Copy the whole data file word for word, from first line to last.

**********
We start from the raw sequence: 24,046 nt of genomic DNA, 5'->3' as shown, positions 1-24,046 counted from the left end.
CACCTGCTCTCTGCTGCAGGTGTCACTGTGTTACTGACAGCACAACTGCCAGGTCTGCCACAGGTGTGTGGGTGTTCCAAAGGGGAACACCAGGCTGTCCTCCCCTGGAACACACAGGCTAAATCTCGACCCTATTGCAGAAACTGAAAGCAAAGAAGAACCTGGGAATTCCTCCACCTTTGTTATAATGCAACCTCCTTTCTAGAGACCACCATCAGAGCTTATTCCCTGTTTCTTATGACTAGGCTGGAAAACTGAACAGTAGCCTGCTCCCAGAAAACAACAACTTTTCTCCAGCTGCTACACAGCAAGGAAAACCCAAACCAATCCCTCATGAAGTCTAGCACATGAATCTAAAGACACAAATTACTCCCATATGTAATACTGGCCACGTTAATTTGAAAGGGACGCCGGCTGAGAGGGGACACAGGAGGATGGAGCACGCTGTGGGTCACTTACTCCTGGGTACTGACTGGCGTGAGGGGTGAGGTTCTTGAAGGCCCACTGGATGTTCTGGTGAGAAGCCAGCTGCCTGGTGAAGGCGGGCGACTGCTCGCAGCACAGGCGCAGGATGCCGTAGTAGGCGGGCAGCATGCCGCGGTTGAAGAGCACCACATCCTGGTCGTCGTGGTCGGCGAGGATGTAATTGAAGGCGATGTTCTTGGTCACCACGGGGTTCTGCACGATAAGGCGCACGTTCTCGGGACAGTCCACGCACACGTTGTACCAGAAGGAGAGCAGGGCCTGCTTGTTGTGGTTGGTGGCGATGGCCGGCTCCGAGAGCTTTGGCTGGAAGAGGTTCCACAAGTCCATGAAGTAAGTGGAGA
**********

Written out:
We start from the raw sequence: 24,046 nt of genomic DNA, 5'->3' as shown, positions 1-24,046 counted from the left end.
CACCTGCTCTCTGCTGCAGGTGTCACTGTGTTACTGACAGCACAACTGCCAGGTCTGCCACAGGTGTGTGGGTGTTCCAAAGGGGAACACCAGGCTGTCCTCCCCTGGAACACACAGGCTAAATCTCGACCCTATTGCAGAAACTGAAAGCAAAGAAGAACCTGGGAATTCCTCCACCTTTGTTATAATGCAACCTCCTTTCTAGAGACCACCATCAGAGCTTATTCCCTGTTTCTTATGACTAGGCTGGAAAACTGAACAGTAGCCTGCTCCCAGAAAACAACAACTTTTCTCCAGCTGCTACACAGCAAGGAAAACCCAAACCAATCCCTCATGAAGTCTAGCACATGAATCTAAAGACACAAATTACTCCCATATGTAATACTGGCCACGTTAATTTGAAAGGGACGCCGGCTGAGAGGGGACACAGGAGGATGGAGCACGCTGTGGGTCACTTACTCCTGGGTACTGACTGGCGTGAGGGGTGAGGTTCTTGAAGGCCCACTGGATGTTCTGGTGAGAAGCCAGCTGCCTGGTGAAGGCGGGCGACTGCTCGCAGCACAGGCGCAGGATGCCGTAGTAGGCGGGCAGCATGCCGCGGTTGAAGAGCACCACATCCTGGTCGTCGTGGTCGGCGAGGATGTAATTGAAGGCGATGTTCTTGGTCACCACGGGGTTCTGCACGATAAGGCGCACGTTCTCGGGACAGTCCACGCACACGTTGTACCAGAAGGAGAGCAGGGCCTGCTTGTTGTGGTTGGTGGCGATGGCCGGCTCCGAGAGCTTTGGCTGGAAGAGGTTCCACAAGTCCATGAAGTAAGTGGAGA